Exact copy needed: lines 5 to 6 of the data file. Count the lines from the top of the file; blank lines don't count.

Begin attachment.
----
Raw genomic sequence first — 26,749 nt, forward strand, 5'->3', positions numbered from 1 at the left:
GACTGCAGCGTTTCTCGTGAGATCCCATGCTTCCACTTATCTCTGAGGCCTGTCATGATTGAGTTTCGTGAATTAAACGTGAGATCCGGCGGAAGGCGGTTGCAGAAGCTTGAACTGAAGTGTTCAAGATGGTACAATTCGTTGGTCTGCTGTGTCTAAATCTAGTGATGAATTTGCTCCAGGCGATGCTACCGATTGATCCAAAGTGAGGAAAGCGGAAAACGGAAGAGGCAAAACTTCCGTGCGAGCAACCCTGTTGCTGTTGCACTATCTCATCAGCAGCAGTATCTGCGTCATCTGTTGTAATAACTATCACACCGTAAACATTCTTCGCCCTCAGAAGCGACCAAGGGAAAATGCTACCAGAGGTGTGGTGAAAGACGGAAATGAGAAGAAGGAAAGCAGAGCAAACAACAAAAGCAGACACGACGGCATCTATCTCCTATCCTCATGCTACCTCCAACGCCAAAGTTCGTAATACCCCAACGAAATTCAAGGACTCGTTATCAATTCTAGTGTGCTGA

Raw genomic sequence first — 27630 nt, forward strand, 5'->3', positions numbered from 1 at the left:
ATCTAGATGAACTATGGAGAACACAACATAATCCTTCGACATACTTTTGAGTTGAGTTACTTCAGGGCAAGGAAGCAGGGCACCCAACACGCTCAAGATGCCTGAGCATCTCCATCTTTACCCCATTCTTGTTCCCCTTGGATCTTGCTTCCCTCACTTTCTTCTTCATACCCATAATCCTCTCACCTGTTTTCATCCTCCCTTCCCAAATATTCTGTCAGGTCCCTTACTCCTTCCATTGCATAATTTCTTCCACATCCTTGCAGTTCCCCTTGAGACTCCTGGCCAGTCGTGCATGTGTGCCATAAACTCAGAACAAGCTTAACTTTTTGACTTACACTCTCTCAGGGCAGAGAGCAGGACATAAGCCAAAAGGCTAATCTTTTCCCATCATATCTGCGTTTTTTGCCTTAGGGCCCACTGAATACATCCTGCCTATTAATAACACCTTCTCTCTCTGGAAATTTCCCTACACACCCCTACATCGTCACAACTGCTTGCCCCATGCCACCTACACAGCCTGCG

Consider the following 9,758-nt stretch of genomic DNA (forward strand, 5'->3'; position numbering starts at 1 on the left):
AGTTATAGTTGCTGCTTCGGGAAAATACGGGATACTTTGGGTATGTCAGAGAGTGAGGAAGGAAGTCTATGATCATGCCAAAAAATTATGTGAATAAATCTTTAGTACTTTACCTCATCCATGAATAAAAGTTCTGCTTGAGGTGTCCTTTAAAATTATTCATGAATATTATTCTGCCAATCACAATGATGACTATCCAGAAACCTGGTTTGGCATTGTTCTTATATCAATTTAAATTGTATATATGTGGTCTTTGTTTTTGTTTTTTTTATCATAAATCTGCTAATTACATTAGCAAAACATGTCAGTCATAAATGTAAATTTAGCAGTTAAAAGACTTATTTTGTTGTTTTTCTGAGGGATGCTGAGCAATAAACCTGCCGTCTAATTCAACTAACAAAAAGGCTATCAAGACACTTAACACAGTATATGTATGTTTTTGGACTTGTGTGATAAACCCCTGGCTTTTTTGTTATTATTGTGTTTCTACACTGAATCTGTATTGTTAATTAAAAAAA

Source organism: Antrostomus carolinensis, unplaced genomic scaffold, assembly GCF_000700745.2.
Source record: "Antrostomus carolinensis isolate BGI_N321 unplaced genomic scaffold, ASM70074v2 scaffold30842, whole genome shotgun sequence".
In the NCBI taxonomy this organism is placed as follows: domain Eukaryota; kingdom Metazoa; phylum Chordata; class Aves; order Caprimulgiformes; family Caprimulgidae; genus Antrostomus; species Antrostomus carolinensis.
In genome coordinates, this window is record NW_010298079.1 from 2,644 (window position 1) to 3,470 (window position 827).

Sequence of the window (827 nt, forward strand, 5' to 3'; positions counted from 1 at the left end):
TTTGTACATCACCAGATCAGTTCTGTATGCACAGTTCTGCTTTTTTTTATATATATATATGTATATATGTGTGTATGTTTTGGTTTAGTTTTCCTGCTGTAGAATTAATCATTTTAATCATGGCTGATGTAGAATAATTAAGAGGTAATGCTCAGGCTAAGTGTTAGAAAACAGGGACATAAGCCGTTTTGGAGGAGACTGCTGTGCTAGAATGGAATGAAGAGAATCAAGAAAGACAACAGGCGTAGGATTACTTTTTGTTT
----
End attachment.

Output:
Consider the following 9,758-nt stretch of genomic DNA (forward strand, 5'->3'; position numbering starts at 1 on the left):
AGTTATAGTTGCTGCTTCGGGAAAATACGGGATACTTTGGGTATGTCAGAGAGTGAGGAAGGAAGTCTATGATCATGCCAAAAAATTATGTGAATAAATCTTTAGTACTTTACCTCATCCATGAATAAAAGTTCTGCTTGAGGTGTCCTTTAAAATTATTCATGAATATTATTCTGCCAATCACAATGATGACTATCCAGAAACCTGGTTTGGCATTGTTCTTATATCAATTTAAATTGTATATATGTGGTCTTTGTTTTTGTTTTTTTTATCATAAATCTGCTAATTACATTAGCAAAACATGTCAGTCATAAATGTAAATTTAGCAGTTAAAAGACTTATTTTGTTGTTTTTCTGAGGGATGCTGAGCAATAAACCTGCCGTCTAATTCAACTAACAAAAAGGCTATCAAGACACTTAACACAGTATATGTATGTTTTTGGACTTGTGTGATAAACCCCTGGCTTTTTTGTTATTATTGTGTTTCTACACTGAATCTGTATTGTTAATTAAAAAAA